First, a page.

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Hoffmann, R. A wiki for the life sciences where authorship matters. Nature Genetics (2008)

Comparison of immunosuppressive effects of cyclosporine A in a murine model of systemic candidiasis and of localized thrushlike lesions.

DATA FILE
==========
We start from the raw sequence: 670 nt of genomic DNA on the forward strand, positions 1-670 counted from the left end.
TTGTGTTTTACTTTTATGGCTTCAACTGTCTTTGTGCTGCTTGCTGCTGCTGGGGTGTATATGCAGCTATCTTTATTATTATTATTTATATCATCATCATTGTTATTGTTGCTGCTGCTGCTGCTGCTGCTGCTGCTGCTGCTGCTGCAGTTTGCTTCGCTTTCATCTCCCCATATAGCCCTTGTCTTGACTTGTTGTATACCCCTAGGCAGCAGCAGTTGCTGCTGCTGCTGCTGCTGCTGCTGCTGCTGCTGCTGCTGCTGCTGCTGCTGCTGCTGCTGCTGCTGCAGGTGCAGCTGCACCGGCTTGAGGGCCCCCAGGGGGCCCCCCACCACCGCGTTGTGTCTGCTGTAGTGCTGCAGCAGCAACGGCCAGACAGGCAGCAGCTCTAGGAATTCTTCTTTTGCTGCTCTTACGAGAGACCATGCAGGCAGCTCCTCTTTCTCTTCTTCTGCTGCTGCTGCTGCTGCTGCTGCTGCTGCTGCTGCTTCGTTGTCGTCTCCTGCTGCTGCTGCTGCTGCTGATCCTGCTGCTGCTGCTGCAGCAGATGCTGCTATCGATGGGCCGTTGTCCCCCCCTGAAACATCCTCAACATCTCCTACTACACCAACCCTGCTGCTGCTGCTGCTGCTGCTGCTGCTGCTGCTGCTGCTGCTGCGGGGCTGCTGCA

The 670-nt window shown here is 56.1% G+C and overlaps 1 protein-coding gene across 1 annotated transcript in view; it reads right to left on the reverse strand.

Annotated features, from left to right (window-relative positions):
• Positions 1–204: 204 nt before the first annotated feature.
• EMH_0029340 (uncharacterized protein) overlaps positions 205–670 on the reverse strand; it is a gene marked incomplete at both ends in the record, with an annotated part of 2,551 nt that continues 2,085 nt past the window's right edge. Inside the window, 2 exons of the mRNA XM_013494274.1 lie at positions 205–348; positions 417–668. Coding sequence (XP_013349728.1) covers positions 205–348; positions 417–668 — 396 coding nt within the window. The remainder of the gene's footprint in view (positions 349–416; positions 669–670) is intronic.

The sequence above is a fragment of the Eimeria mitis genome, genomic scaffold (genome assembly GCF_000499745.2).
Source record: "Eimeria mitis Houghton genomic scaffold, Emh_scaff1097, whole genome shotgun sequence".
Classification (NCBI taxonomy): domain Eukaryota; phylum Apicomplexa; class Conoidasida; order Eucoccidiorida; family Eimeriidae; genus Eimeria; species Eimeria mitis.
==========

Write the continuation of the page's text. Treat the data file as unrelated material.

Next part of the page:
Candida albicans is an opportunistic human pathogen preferentially causing invasive and disseminated infection in patients with defective phagocytic defenses and serious mucocutaneous infection in patients with deficient T-cell function. Phagocytes appear to protect the host from fungal invasion even in the absence of adaptive immune mechanisms, while as-yet-undefined T-cell-dependent factors seem necessary for control of C. albicans on body surfaces. To study host defense mechanisms on body surfaces, we developed a new model of thrush in artificial pneumatized cysts in mice. Cyclosporine A, a relative selective suppressor of T-cell-mediated immunity and natural killer cell activity, promoted the formation of thrushlike lesions on cyst surfaces and impeded elimination of C. albicans from such lesions. As expected from the absence of an impairment of antimicrobial phagocytic activity, cyclosporine A had no effect on systemic candidiasis induced by intravenous inoculation. Surprisingly, athymic nude mice were not more susceptible to superficial candidiasis than control mice and were comparably affected by cyclosporine A. In contrast, beige mice, which in addition to phagocytic dysfunction have reduced natural killer cell activity, were more susceptible to thrushlike lesions, and cyclosporine A was correspondingly less active in this mouse strain. Immunosuppression with cyclosporine A affects host defense mechanisms which are operative against superficial candidiasis but appear superfluous in resistance to the invasive form of this mycosis, an indication for the divergent nature of host defense against the two forms of candidiasis.[1]


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